from Wiktionary, Creative Commons Attribution/Share-Alike License

  • proper n. A female given name.


from Wiktionary, Creative Commons Attribution/Share-Alike License

Of uncertain origin, used in Scotland since the sixteenth century; possibly from Latin orabilis "yielding to prayer" or a variant of Annabel.


  • Arabella is haunted by the memory of Nora Hughes, a nearly perfect maidservant who preceded Bessy in

    The Observations by Jane Harris: Questions

  • Arabella is virtually obsessed with chronicling and analyzing the thoughts and actions of her maidservants.

    The Observations by Jane Harris: Questions

  • When she further discovers that Arabella is at work on a secret manuscript, a book of "observations" on the behavior of domestic servants, Bessy is horrified that her sordid past is not as carefully concealed as she has supposed.

    The Observations by Jane Harris: Questions

  • Thus he learnt, that while Mr. Pole was advancing toward the three grouped ladies, on the day of Mr.. Chump's arrival, he called Arabella by name, and Arabella went forward alone, and was engaged in conversation by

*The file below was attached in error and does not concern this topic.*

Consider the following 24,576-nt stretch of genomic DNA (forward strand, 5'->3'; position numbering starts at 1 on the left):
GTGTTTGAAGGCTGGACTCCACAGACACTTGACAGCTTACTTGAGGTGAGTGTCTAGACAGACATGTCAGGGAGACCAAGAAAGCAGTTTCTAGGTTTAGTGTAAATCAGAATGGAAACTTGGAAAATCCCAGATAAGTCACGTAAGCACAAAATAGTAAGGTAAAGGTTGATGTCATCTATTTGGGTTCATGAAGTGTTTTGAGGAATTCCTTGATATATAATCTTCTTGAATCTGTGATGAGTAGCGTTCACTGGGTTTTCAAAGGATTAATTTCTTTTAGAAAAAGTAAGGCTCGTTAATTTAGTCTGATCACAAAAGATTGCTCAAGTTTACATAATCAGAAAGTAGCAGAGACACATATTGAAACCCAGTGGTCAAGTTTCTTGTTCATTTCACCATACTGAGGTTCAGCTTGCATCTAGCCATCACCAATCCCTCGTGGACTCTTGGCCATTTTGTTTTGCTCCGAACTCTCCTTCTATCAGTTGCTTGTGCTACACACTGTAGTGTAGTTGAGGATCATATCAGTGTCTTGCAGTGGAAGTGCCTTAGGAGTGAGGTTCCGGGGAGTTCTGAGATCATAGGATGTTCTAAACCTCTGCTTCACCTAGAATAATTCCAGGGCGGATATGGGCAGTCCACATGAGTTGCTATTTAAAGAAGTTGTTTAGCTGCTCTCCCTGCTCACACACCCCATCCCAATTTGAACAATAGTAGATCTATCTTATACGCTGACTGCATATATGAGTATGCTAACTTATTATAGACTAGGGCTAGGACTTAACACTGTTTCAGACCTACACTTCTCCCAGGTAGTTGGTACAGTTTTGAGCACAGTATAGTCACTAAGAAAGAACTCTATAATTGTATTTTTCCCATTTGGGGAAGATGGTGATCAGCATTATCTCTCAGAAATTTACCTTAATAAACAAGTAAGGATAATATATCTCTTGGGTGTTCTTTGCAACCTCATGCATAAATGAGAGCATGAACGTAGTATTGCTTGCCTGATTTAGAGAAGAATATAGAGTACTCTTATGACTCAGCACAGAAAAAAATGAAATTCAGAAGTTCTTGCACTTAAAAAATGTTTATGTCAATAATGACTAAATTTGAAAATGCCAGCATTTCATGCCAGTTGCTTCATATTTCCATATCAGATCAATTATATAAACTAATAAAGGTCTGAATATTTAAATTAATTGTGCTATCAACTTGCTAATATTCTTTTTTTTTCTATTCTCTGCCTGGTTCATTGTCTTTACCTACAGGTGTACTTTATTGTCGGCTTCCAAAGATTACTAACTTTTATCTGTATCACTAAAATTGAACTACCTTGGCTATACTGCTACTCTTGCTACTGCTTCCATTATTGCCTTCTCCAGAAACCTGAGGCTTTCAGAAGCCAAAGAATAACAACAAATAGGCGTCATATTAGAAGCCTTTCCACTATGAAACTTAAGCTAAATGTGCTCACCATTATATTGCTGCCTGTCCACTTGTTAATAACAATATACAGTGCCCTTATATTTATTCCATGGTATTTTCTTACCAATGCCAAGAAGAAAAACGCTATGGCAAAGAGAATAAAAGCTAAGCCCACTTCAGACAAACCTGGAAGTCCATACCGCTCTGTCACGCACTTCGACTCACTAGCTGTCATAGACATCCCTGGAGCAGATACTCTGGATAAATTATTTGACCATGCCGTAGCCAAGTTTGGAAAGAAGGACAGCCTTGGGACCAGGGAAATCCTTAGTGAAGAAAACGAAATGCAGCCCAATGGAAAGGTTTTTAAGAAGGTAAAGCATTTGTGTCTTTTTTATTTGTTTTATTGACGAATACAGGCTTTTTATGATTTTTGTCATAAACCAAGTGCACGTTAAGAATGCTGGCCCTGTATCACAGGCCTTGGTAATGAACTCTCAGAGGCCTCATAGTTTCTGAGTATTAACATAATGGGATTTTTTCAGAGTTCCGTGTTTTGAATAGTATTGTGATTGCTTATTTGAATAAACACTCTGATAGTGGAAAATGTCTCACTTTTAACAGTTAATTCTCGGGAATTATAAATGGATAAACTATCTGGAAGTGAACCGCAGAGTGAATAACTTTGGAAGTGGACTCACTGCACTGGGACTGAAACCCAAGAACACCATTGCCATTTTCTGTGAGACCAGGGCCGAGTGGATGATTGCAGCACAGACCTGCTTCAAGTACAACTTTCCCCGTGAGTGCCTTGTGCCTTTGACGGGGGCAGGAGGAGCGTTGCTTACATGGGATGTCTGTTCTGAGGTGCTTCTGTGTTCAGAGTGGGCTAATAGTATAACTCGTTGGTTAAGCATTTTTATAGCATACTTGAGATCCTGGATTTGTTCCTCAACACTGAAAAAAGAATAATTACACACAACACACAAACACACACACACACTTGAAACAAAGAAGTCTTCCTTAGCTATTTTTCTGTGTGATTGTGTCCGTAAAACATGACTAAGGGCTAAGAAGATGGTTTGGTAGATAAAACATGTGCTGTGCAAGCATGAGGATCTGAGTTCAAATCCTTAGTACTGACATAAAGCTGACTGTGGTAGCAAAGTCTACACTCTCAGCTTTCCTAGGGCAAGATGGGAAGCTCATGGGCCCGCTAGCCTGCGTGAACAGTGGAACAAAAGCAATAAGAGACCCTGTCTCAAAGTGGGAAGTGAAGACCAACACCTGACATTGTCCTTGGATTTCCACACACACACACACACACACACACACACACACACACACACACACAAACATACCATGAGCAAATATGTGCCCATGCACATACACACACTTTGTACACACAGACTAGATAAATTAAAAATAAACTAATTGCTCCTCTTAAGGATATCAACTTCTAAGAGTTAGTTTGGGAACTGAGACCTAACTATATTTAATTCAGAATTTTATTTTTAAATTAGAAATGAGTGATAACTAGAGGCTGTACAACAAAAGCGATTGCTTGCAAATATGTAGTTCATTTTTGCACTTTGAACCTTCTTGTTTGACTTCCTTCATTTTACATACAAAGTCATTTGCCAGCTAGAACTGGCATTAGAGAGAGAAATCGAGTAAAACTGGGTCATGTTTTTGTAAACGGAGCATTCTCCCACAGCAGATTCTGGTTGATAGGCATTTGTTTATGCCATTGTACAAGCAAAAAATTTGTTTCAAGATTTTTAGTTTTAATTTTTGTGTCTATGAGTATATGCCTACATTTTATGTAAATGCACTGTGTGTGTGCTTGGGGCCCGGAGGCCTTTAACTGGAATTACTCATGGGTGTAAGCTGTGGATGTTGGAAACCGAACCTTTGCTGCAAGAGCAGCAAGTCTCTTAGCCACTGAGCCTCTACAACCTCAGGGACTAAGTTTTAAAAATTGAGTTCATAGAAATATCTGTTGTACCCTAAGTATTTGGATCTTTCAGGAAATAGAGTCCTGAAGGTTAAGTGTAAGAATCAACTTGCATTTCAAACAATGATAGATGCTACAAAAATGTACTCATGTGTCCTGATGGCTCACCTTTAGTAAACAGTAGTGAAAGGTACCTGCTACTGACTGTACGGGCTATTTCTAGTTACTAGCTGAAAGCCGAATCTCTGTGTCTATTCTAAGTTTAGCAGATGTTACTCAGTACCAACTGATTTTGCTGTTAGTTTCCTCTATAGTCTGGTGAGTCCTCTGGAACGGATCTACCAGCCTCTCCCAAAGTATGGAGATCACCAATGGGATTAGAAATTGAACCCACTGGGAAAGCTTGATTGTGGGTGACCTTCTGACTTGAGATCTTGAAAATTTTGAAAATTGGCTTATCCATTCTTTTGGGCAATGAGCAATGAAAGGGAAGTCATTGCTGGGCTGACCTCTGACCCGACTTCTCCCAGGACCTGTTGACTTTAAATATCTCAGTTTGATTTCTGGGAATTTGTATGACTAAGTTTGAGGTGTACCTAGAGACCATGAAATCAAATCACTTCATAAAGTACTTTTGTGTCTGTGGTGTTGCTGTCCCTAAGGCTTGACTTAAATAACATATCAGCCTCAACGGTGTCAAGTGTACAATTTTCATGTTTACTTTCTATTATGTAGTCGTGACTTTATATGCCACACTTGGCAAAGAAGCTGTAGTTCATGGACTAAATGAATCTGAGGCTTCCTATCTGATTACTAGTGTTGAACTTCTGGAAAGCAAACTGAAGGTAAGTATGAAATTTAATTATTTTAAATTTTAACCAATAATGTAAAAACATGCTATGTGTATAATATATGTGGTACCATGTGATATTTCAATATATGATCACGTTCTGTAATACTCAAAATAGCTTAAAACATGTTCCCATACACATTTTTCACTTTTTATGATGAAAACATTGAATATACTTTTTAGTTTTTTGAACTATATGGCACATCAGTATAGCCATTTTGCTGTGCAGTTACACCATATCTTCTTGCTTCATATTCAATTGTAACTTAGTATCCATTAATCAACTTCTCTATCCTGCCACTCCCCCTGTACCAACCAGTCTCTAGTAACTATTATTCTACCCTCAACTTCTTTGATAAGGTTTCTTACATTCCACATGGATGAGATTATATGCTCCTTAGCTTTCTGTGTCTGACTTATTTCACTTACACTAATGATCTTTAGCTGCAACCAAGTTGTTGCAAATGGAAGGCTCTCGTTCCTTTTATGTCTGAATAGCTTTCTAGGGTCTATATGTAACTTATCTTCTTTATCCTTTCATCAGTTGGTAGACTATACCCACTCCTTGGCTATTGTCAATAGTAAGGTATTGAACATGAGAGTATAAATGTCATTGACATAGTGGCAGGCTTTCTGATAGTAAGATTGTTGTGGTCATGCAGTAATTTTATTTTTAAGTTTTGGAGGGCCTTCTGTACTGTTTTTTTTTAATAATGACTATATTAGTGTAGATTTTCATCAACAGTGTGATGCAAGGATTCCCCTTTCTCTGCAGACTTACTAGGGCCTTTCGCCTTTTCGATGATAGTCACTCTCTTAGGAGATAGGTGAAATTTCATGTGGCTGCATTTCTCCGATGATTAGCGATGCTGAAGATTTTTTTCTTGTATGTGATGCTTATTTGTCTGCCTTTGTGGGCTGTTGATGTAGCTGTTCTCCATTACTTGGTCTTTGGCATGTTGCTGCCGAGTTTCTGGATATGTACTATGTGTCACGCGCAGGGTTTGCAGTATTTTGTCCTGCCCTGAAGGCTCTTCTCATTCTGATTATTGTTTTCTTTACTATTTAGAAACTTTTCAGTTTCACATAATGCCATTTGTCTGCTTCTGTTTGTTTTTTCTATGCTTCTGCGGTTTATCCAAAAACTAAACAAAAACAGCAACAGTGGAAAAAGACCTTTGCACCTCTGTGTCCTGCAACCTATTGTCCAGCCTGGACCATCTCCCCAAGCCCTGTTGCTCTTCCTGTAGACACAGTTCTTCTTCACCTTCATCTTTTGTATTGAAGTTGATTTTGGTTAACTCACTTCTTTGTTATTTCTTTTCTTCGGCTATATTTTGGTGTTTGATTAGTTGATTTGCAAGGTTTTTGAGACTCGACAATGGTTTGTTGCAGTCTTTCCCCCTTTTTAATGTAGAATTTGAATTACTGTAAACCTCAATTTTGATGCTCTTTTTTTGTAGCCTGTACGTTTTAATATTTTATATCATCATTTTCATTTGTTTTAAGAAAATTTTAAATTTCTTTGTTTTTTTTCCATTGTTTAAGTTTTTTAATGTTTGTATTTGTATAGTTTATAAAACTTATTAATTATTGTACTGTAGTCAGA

Complete Project Gutenberg Works of George Meredith

  • But I haven't named my children after him, even though they are called Arabella and Richard. - Telegraph online, Daily Telegraph and Sunday Telegraph

  • Her relatively nascent label Arabella, which pays homage to the "beautiful Arab woman" and supplies customised, traditional garb to her clients, put a set of dark stones-embellished yet minimalistic abayas on the catwalk.

    Khaleej Times : UAE News

  • One ought to love ugly Mary Thompson because she was so clean, God because he was so good, prating Mr. Scarby because he was so honest and paid all his son’s debts, scolding cousin Arabella because she was so capable, Mamma because she was so kind, Frederick because he was her husband.

    A Different Stripe:

  • “Do you know of a lady called Arabella Fermor?” he asked another man in the party.

    The Scandal of the Season

  • The tall ship that accompanied the Arabella was a Spanish vessel of twenty-six guns, the Santiago from Puerto Rico with a hundred and twenty thousand weight of cacao, forty thousand pieces of eight, and the value of ten thousand more in jewels.

    Captain Blood

  • "And," suggested Mr. Frederick, "shall we not all agree, for greater uniformity, to call her Arabella?"



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